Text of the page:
Geeky Cinephile Musings…
I don't pontificate, I blather.

Finally, something worth watching (besides Mad Men)…!

Just recently I watched Washington Square, a 1997 adaptation of the Henry James novel of the same title, directed by Agnieszka Holland, and starring Jennifer Jason Leigh, Albert Finney, Maggie Smith, and Ben Chaplin.  Originally this story was made into a 1949 film entitled The Heiress, starring Olivia de Havilland (who I have always loved–especially in the film The Snake Pit).  I haven’t seen The Heiress, nor have I read James’s book, which could perhaps explain why I loved this movie so very much when so many people seem to be panning it on Netflix.  

I never thought I’d say something so ridiculously cheery, but I found this film delightful and loaded with originality and charm.  It is BEYOND well-acted, the costumes and sets are comprised of luxurious jewel tones, and the story and script are sharp and concise.  There are two things in particular, though, that really struck me and forced me to take action and write this blog (as if anything I say here will ever convince anyone of anything…but one can always hope!). 

Firstly, as a massive period piece fan, I can safely say that seeing characters behave awkwardly in them is an utter rarity.  I don’t mean awkward in the Merchant Ivory way, where the characters interrupt each other (Good heavens! We spoke at the same time! How embarrassing!) and then glance down at the ground.  I mean TRULY AWKWARD, as in un-feminine grunts of surprise and moments of supreme clumsiness and cringing.  Most of this is achieved by Jason Leigh, who, quite frankly, is the perfect choice for this character.  She combines dark sexuality and a nerdy lack of social filters like no other actress can…if that makes any sense…  Washington Square achieves standards of inelegance that come very close to the British version of The Office, and the result is supremely entertaining.  Many of the reviews I’ve read by the Netflix punters moan that Aunt Lavinia (Maggie Smith, basically reprising her role as “Aunt Charlotte” from A Room With a View–which is fine, because, let’s face it–we love her that way) and Catherine Sloper (Jennifer Jason Leigh) have been turned into bumbling idiots, and perhaps compared to the book, they have been, I dunno, but I feel this choice, for this film, really works.  How fascinating to see people from the late 19th century really having to PUSH hard to maintain the decorum we as 21st century folks think just came naturally to them, thanks to countless films reinforcing this notion.  In the beginning of the film,  a cringing, chubby child is asked to sing for her Papa on his birthday.  She finds she cannot due to stagefright, and while everyone is whispering and giggling, she suddenly gives up trying to sing and simply pees all over herself.  The scene actually played out much like the one in The Exorcist during the cast party, sans satanic possession, of course.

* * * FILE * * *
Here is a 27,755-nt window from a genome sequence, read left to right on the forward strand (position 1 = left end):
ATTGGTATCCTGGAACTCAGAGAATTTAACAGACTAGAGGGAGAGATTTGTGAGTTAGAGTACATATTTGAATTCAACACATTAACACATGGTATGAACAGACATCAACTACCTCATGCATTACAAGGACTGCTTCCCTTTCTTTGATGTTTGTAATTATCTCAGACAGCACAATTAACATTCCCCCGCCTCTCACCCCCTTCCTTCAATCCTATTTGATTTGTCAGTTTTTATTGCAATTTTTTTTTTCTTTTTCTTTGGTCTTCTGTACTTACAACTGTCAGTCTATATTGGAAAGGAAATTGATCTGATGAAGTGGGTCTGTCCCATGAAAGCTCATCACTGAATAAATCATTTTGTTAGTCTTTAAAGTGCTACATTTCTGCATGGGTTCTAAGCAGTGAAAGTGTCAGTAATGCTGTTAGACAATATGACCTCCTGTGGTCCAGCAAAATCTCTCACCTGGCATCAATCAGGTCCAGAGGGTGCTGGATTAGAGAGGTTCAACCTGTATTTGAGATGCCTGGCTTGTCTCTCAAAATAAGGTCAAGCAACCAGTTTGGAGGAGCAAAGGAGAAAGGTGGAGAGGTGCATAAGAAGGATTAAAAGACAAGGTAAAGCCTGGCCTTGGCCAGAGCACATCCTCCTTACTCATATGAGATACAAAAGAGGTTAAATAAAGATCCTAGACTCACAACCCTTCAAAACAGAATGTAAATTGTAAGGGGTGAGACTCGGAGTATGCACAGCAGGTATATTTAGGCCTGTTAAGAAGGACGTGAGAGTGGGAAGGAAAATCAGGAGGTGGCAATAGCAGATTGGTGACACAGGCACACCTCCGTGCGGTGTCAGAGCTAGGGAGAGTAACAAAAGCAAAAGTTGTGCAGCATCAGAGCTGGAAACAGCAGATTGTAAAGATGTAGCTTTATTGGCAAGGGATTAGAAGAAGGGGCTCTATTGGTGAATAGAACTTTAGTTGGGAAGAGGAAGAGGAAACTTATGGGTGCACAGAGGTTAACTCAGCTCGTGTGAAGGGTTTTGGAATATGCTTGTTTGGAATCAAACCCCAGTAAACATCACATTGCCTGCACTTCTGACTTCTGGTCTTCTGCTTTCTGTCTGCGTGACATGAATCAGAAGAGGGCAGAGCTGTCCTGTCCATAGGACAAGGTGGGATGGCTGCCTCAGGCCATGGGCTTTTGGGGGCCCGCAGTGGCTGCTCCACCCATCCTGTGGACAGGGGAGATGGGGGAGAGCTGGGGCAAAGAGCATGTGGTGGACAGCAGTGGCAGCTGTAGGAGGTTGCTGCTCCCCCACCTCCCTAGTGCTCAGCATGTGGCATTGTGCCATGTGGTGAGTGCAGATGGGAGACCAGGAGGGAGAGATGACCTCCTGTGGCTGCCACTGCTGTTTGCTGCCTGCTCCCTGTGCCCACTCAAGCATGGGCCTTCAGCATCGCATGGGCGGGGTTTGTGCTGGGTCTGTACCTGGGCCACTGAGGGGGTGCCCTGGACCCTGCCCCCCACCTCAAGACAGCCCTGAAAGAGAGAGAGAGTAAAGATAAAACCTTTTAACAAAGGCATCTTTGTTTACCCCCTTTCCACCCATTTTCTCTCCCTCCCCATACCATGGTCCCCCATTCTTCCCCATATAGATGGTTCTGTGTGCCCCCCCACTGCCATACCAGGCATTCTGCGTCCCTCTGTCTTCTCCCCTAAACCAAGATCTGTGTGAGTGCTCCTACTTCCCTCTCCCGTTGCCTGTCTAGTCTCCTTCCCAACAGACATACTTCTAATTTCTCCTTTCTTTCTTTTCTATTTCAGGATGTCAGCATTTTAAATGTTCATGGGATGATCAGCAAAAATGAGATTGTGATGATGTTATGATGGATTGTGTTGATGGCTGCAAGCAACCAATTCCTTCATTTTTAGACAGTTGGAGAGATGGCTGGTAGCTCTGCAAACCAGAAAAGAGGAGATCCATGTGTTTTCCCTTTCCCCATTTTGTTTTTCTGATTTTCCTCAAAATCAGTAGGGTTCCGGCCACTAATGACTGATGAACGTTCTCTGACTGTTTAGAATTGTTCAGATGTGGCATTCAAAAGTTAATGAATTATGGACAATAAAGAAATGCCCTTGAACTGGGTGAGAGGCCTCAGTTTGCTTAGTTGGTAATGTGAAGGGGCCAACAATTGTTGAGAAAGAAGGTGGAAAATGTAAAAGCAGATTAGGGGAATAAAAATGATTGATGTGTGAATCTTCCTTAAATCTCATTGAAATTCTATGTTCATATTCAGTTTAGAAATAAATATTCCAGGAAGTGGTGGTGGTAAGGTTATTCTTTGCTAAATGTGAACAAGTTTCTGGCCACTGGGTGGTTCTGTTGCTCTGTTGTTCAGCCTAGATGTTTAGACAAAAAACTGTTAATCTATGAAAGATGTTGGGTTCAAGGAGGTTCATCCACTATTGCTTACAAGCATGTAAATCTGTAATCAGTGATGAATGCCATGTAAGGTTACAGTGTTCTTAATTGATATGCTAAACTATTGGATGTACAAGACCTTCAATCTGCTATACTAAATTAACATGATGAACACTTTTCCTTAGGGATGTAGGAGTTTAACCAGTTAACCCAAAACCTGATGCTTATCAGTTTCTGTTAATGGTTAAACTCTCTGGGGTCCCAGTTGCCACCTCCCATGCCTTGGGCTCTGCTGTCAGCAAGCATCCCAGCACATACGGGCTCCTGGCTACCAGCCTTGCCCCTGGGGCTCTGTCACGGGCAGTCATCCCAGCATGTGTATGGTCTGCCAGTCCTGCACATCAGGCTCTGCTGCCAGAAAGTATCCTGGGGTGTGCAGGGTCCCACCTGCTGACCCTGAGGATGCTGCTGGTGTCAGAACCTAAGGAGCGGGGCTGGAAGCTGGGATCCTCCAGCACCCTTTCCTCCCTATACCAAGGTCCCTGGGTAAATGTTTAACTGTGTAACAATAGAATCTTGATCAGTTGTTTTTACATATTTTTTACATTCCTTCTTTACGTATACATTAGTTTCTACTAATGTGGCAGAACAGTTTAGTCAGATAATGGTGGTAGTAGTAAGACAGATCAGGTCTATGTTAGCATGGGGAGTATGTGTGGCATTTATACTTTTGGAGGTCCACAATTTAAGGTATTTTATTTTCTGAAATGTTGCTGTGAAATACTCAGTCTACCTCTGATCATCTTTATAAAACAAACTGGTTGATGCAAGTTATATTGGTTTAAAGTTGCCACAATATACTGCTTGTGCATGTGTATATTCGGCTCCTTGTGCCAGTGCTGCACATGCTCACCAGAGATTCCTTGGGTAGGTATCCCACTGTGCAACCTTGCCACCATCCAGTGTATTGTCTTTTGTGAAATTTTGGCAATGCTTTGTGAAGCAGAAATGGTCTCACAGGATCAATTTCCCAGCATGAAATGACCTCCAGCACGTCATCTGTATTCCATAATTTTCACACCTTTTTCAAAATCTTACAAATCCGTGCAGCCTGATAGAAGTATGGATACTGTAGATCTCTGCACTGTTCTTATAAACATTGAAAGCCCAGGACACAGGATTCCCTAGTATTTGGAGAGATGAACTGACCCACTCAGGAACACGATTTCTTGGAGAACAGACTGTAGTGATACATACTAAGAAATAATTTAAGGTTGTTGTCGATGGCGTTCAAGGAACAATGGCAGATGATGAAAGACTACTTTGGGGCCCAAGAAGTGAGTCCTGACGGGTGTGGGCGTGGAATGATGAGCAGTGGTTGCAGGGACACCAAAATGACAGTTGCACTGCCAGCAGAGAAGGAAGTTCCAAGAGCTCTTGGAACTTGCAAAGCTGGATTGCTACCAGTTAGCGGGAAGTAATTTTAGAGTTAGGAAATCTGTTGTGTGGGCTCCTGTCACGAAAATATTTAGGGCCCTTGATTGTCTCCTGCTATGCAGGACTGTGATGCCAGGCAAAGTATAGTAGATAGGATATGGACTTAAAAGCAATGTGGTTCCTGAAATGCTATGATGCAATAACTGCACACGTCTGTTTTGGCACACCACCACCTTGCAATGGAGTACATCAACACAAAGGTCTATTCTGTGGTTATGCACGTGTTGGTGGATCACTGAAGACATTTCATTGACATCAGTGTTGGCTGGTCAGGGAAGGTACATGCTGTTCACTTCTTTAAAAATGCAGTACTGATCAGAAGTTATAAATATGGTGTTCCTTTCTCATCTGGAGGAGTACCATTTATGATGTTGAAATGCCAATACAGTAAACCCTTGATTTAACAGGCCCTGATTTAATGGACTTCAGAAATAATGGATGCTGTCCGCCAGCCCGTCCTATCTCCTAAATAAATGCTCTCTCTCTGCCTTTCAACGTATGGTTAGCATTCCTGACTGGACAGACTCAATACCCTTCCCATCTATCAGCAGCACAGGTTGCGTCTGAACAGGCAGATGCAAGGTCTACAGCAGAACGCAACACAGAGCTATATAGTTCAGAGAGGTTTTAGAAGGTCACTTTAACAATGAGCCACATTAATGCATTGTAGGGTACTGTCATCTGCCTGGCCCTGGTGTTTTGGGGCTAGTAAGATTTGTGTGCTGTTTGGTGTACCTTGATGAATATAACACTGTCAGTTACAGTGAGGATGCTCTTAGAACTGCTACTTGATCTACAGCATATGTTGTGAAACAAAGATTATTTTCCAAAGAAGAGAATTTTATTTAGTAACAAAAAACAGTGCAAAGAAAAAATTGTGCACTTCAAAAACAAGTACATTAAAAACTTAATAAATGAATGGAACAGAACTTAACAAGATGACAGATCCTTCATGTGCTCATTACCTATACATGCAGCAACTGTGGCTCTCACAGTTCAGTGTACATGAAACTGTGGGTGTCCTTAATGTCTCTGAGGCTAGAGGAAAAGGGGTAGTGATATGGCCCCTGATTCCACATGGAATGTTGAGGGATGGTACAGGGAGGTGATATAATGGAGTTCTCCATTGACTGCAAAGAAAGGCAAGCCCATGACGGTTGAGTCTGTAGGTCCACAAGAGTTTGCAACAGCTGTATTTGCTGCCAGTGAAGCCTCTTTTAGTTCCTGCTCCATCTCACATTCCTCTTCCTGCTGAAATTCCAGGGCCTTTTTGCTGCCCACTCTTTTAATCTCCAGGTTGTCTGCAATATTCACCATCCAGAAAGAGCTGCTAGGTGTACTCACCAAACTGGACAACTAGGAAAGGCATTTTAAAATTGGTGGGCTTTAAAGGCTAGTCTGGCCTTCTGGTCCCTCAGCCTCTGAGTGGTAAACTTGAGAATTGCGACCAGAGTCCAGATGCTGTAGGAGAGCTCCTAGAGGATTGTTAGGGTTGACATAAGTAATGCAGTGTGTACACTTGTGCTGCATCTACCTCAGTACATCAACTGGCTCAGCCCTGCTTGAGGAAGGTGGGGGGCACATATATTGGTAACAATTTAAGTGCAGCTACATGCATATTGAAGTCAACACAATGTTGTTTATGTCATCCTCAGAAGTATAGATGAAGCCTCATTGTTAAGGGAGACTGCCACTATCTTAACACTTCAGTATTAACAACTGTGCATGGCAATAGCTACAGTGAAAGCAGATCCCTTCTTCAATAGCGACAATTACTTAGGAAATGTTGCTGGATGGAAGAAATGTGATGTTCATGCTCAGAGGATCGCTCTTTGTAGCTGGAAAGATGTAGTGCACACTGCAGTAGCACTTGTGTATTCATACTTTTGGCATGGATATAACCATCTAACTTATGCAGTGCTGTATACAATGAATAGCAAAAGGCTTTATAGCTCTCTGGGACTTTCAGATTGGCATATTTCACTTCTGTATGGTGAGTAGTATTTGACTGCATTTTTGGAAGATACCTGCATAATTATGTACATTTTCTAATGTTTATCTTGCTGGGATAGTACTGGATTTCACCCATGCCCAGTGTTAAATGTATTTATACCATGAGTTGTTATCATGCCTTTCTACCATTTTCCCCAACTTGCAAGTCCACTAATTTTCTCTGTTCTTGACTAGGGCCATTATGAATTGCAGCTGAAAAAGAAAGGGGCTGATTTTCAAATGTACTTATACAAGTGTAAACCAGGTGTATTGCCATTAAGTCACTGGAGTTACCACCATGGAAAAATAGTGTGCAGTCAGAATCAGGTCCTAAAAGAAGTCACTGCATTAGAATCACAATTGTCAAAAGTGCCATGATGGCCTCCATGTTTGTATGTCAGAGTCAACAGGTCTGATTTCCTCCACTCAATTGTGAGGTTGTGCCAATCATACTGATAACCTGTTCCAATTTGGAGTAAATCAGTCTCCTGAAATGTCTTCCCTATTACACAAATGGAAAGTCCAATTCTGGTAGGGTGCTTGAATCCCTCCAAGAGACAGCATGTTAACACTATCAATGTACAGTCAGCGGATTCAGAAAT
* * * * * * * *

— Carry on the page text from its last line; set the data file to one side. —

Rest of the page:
Betcha never saw THAT in Howard’s End, eh?

And bravo to the ensemble of actors in this film who had to react to these moments.  How, indeed WOULD a 19th century well-to-do family react to their child peeing her pants in public, and on Papa’s birthday, good God! We don’t really know because there is no precedence for it.  Well done, well done, huzzah.